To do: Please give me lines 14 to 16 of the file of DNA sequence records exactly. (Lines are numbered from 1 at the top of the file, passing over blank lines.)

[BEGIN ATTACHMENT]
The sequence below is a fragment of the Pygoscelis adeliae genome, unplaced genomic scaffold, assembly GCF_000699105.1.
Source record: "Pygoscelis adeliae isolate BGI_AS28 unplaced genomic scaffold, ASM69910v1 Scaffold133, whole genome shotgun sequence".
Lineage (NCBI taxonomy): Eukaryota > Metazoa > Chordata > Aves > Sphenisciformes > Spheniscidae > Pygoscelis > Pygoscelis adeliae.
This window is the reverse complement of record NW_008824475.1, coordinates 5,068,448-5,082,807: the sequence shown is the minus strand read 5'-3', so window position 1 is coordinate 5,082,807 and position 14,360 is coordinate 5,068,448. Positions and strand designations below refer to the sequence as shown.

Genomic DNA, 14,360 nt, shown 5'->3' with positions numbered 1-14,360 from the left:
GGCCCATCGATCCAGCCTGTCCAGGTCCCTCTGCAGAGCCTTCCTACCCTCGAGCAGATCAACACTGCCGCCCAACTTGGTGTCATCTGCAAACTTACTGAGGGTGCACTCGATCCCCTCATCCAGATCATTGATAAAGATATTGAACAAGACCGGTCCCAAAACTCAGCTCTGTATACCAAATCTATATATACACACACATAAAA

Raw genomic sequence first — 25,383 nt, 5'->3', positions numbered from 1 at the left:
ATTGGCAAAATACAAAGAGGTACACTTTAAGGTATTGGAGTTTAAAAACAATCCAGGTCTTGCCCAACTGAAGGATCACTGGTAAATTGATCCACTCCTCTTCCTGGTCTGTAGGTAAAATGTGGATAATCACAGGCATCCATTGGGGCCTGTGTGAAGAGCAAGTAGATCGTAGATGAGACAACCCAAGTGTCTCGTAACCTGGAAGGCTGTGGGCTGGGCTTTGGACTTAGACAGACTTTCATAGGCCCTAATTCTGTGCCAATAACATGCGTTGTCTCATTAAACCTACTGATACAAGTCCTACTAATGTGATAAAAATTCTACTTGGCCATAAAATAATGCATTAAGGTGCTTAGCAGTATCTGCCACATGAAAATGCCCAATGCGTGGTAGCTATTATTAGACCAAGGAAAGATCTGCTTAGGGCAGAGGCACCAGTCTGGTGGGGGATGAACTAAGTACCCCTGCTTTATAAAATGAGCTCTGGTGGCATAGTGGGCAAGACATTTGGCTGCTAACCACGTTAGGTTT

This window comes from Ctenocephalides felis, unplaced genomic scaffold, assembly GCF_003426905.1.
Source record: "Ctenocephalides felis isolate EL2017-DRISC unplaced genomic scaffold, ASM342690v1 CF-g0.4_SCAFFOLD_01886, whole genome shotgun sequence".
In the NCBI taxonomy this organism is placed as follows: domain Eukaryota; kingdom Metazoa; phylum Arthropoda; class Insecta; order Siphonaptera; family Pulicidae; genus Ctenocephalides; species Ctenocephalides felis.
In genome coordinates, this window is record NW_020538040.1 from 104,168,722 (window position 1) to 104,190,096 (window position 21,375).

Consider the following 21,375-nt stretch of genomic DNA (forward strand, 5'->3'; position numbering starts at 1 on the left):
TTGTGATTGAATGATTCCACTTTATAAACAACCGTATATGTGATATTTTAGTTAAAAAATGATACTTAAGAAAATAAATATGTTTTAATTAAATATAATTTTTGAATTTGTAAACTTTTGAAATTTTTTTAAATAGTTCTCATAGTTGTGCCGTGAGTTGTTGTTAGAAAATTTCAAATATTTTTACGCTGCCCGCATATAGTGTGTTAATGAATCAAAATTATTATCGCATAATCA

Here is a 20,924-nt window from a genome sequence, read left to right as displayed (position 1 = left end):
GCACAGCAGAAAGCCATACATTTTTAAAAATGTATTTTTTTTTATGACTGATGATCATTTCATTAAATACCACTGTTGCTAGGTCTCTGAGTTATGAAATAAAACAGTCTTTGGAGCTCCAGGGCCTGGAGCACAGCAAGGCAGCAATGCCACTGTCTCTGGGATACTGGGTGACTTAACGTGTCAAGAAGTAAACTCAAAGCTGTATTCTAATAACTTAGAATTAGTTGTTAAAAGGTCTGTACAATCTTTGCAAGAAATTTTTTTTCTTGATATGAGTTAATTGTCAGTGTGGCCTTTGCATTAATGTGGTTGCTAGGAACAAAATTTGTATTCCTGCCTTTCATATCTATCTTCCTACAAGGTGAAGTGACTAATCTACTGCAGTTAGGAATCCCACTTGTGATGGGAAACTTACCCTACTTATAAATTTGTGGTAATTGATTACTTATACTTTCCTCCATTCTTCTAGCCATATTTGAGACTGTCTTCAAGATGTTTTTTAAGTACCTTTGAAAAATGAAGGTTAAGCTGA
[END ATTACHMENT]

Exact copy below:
TTGTGATTGAATGATTCCACTTTATAAACAACCGTATATGTGATATTTTAGTTAAAAAATGATACTTAAGAAAATAAATATGTTTTAATTAAATATAATTTTTGAATTTGTAAACTTTTGAAATTTTTTTAAATAGTTCTCATAGTTGTGCCGTGAGTTGTTGTTAGAAAATTTCAAATATTTTTACGCTGCCCGCATATAGTGTGTTAATGAATCAAAATTATTATCGCATAATCA

Here is a 20,924-nt window from a genome sequence, read left to right as displayed (position 1 = left end):
GCACAGCAGAAAGCCATACATTTTTAAAAATGTATTTTTTTTTATGACTGATGATCATTTCATTAAATACCACTGTTGCTAGGTCTCTGAGTTATGAAATAAAACAGTCTTTGGAGCTCCAGGGCCTGGAGCACAGCAAGGCAGCAATGCCACTGTCTCTGGGATACTGGGTGACTTAACGTGTCAAGAAGTAAACTCAAAGCTGTATTCTAATAACTTAGAATTAGTTGTTAAAAGGTCTGTACAATCTTTGCAAGAAATTTTTTTTCTTGATATGAGTTAATTGTCAGTGTGGCCTTTGCATTAATGTGGTTGCTAGGAACAAAATTTGTATTCCTGCCTTTCATATCTATCTTCCTACAAGGTGAAGTGACTAATCTACTGCAGTTAGGAATCCCACTTGTGATGGGAAACTTACCCTACTTATAAATTTGTGGTAATTGATTACTTATACTTTCCTCCATTCTTCTAGCCATATTTGAGACTGTCTTCAAGATGTTTTTTAAGTACCTTTGAAAAATGAAGGTTAAGCTGA